“This is worrying as this vessel is undoubtedly competing with the total allowable catch for hake, which has already been set for the 2020/21 fishing season,” he said.

Ndara said the predicament is damaging to the Fisheries Observer Agency of which the revenue is mainly derived from hake and horse mackerel fisheries.

“The Fisheries Observer Agency implores you to monitor this vessel’s next discharge, and should the landings of hake surpass that of sole, forthwith stop the experimental fishing right as it clearly does not serve the intended purpose,” Ndara suggested to Haiphene.

Similarly, Ndara warned that Namibia’s Hake Marine Stewardship Council (MSC) certification may be under threat should this vessel be allowed to harvest hake as opposed to the conditions in the exploratory right.

From 24 May to 5 June the vessel offloaded 53 000 fish illegally caught while only harvesting 1 900 of the permitted sole fish according to records by the Fisheries Observer Agency.

Offloading records show that the company caught at least 12 200 hake fish between 6 and 17 June. It also offloaded 34 100 fillets during the same period.

The vessel also offloaded 10 900 monk fish during the same period.

The Namibian Hake Association wrote another letter to the fisheries minister complaining that the vessel is not adhering to the rules.

This was after the ministry appeared to have ignored their first concerns.

The letter dated 22 June states despite stricter regulations and the requirement for scientists on board, the landing mix of the second experimental sole trip was identical to the results of the first trip.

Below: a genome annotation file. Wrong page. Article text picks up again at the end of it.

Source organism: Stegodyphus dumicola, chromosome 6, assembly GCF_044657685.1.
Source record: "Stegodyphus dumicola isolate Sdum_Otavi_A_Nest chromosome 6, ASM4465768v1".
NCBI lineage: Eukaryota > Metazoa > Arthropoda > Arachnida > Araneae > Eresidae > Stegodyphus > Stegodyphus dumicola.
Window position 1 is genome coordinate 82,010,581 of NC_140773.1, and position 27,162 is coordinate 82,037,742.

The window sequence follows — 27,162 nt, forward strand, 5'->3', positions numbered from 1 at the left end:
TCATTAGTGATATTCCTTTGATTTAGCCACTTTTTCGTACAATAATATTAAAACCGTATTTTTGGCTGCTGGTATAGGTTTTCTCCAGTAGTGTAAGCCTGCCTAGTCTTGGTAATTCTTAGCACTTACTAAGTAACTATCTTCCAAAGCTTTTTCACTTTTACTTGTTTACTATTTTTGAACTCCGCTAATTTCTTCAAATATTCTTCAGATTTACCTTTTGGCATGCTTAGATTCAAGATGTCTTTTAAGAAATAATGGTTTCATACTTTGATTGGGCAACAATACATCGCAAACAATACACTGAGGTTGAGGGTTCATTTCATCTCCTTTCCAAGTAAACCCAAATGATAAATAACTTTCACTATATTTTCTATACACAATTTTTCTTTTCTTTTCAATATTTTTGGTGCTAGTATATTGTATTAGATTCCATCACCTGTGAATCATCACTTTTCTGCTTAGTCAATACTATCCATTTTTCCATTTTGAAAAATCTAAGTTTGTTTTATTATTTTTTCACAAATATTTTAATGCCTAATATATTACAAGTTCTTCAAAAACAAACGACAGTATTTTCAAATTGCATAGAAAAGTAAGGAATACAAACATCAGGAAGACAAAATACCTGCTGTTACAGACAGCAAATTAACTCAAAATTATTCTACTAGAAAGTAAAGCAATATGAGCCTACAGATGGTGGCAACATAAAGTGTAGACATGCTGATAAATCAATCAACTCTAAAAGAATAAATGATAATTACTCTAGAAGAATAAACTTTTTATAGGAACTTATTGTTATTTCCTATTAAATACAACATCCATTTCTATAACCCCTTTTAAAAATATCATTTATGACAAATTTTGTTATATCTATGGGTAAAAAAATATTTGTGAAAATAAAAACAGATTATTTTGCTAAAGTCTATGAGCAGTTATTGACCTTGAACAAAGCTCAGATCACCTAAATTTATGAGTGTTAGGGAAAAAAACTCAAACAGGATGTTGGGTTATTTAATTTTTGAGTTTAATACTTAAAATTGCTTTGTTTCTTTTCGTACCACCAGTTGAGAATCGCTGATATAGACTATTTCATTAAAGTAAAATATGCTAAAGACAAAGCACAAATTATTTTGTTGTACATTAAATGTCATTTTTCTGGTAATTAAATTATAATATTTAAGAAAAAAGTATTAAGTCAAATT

In the letter, Pahl said the vessel docked with hake and monk, which are both quota species, making up the majority of the catch.

“The Namibian Hake Association is again appealing to the fisheries minister to rescind the experimental trawl licence for sole,” he said.

Pahl said the results of the experimental fishing clearly indicate that sole-directed fishing is not feasible.

“It cannot be allowed that a foreign freezer trawler on the pretext of looking for sole is allowed unhindered access to hake quota at the cost of Namibian-registered vessels and factory workers on shore,” he said.

On 22 June, the fisheries ministry told The Namibian the vessel safely returned to the port of Walvis Bay and measures were being taken to assess the catches and if any violation was found, appropriate measures would be taken.

Chris Nghaamwa. Photo: Contributed

Despite the assurance from the fisheries ministry, The Namibian has obtained records showing that Omukokoli Fishing Company’s commissioned vessel was still catching fish it is not permitted to do.

Omukokoli Fishing director Nehemia told The Namibian last week that questions should be sent to Nanyeni, who declined to comment.

Questions sent to Nghitila and Nghaamwa went unanswered.


The fisheries ministry terminated Omukokoli’s exploratory right to harvest sole on 24 June – two months after the alleged transgressions.

“ … I hereby terminate your sole exploratory right with immediate effect … in the best interest of the protection and sustainable utilisation of the hake and monk fish resources,” said fisheries minister Derek Klazen.

He told Nehemia that despite the company committing to changing gears, this was to no avail.

Klazen has been under scrutiny – especially regarding his treatment of former business partners.

The minister was a shareholder of Omualu Fishing until his appointment as fisheries minister in April this year.

Some of the directors in Omukokoli are also running Omualu.

The minister insisted in April he would not favour any fishing company.